The IIHF Women's World Championships starts on Wednesday and runs to Sunday, April 14.

As you may have noticed, the PWHL has gone dark, and they will return to finish their season after worlds is over. The European leagues are done for the year, and it's pretty obvious the timing of worlds is going to have to change in the future. The August tournament in Olympic years may need to become the usual time for the championship. Next year's tournament is already set for April, but after that, the schedule is open to new ideas if the IIHF is.

This year's tournament is in Utica, New York, home of the AHL Comets. Utica hosted the PWHL preseason scrimmage tournament and fan fest, a very successful event. They've built off of that interest to sell out the Canada - USA game very quickly, and we can hope for good crowds for all the games. All games will be held at the Adirondack Bank Center, or the arena as everyone likely calls it. It has a capacity of just under 4,000 for hockey, so a good size that won't be echoingly empty when Denmark plays Germany.

Utica is a straight run down from the bridge at Gananoque, so a lot of Canadian fans will be there to cheer on Natalie Spooner and the rest of Team Canada.


The format is as usual for women's worlds. The 10 teams are split into two groups that are tiered, unlike at the WJC or men's worlds. Group B play each other and the top three teams advance to the quarterfinals to join the five teams in Group A. Group A's preliminary round, therefore, is all about order of finish. No team is eliminated.

The winners of the quarterfinals move on to the semifinals and medal games as normal.

Group A

  • Canada
  • Czechia
  • Finland
  • Switzerland
  • USA

Group B

  • China
  • Denmark
  • Germany
  • Japan
  • Sweden

Points, placement and overtime

The tournament uses a three point system, familiar to all PWHL fans.

There is a knockout set of games for the losers of the quaterfinals to set the order of placement. The fifth-place finisher gets Group A seeding next year, making that a very important part of the background of the event.

Overtime in all preliminary round games is five minutes of three-on-three followed by a shootout. In placement, relegation, quaterfinal or semifinal or bronze medal games, overtime is 10 minutes of three-on-three followed by a shootout. In the gold medal game, 20 minute three-on-three periods are played until the game is decided.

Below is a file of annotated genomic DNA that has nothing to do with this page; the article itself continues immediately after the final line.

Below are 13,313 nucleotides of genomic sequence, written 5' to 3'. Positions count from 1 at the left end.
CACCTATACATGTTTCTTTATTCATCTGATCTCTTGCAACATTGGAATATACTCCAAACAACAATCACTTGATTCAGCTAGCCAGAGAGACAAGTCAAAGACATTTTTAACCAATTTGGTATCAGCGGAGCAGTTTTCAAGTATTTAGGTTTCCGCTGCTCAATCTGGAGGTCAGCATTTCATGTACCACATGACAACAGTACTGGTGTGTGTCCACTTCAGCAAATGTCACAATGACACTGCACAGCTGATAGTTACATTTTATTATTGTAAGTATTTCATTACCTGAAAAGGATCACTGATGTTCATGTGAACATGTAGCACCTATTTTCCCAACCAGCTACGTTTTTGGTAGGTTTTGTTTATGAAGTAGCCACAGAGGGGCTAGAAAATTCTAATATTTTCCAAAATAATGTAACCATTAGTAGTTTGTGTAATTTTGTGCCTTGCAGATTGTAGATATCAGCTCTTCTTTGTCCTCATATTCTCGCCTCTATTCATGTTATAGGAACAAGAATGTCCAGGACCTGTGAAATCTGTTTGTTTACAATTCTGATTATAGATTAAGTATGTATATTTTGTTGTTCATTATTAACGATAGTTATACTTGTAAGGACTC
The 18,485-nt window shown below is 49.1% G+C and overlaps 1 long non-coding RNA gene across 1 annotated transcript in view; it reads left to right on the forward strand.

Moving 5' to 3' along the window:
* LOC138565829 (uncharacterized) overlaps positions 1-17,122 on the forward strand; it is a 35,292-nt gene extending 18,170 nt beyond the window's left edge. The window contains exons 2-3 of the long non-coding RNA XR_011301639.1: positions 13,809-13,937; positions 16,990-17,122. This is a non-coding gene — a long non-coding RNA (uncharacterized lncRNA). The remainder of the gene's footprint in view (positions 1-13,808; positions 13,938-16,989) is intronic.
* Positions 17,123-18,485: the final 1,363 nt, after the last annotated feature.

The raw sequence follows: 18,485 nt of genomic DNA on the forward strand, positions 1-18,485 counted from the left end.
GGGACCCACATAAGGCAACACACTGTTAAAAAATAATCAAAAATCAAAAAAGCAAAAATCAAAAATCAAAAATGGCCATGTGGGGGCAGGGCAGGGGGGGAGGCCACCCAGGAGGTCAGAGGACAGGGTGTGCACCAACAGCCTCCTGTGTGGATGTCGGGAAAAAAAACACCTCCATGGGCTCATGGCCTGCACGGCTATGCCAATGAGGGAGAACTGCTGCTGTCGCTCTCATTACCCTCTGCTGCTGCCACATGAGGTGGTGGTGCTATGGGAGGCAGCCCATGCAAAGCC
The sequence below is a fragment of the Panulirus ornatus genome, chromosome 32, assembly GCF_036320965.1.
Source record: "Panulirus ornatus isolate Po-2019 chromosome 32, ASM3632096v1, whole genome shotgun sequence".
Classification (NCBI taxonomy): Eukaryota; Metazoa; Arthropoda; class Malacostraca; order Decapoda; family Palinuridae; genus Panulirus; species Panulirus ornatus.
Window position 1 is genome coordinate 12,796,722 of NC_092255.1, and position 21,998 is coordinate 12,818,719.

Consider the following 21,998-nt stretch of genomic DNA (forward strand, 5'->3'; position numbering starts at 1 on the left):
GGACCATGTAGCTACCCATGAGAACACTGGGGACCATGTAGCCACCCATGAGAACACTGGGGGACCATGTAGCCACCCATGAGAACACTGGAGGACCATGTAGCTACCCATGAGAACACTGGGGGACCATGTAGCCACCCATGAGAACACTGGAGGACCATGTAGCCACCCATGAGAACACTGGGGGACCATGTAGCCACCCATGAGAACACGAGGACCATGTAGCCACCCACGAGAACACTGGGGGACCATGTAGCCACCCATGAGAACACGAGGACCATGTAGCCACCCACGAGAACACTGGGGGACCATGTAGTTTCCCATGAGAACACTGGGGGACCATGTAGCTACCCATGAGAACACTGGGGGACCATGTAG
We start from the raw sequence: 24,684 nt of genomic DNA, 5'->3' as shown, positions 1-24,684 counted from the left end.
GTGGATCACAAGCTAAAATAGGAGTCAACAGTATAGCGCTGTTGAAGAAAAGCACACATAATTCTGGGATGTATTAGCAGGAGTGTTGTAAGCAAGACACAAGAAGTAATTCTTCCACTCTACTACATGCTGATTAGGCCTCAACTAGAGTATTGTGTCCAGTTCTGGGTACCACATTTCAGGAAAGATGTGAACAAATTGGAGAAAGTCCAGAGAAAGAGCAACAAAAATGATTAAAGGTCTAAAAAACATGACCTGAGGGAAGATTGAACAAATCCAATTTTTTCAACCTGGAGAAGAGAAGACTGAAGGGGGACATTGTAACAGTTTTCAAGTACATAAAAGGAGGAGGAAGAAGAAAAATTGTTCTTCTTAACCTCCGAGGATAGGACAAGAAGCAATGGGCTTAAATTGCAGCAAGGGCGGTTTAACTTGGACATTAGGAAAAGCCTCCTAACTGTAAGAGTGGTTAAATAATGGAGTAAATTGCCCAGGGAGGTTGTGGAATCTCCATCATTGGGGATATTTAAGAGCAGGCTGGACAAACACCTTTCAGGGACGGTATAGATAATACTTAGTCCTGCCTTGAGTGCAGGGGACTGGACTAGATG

The shootout, which is like the PWHL format, requires five different skaters to take a shot for each team. At that point, any shooter can take shots, including repeat attempts.


Team Canada is absolutely chock full of PWHL Toronto players. The expectation is that Marie-Philip Poulin will be able to play – she has missed several PWHL games with an injury. Some attention should be paid to Sarah Fillier, a possible first overall draft pick for the PWHL 2024 draft. Also check out Danielle Serdachny from Colgate. We like Colgate alums around here.

Team USA is full of youth and future PWHL stars.

Kristen Simms led the NCAA in points, teammate Abbey Murphy was third. Britta Curl, yet another University of Wisconsin player was fourth. And Lacey Eden, and you'll never guess where she played, was eighth. But forget about them, it's Hannah Bilka, Joy Dunne and Cayla Barnes who won the Frozen Four.

Cheryl Pounder has some of the USA and Canadian players profiled. But don't ignore the rest of the teams. European and Japanese players have seen that the PWHL has stability and is a real league that works. Ronja Savolainen, a defender on Team Finland has already declared for the draft, and there are likely others from several teams we don't know about yet. This is their showcase for the PWHL teams.

Toronto's coach Troy Ryan is behind the Team Canada bench, and Carla MacLeod, the coach of Ottawa, will be behind the Czechia bench. I think we should expect all of the PWHL team executives to be on hand in Utica for this tournament.

Schedule, broadcast and game reports

The official tournament website has the schedule, live updating gamesheets, stats and news.


In Canada, TSN will cover the games on various TSN channels and at

USAHockey should publish the broadcasters in America very soon, but their coverage is usually more limited.

Team Canada plays their first game on Thursday against Finland.

Go Canada Go!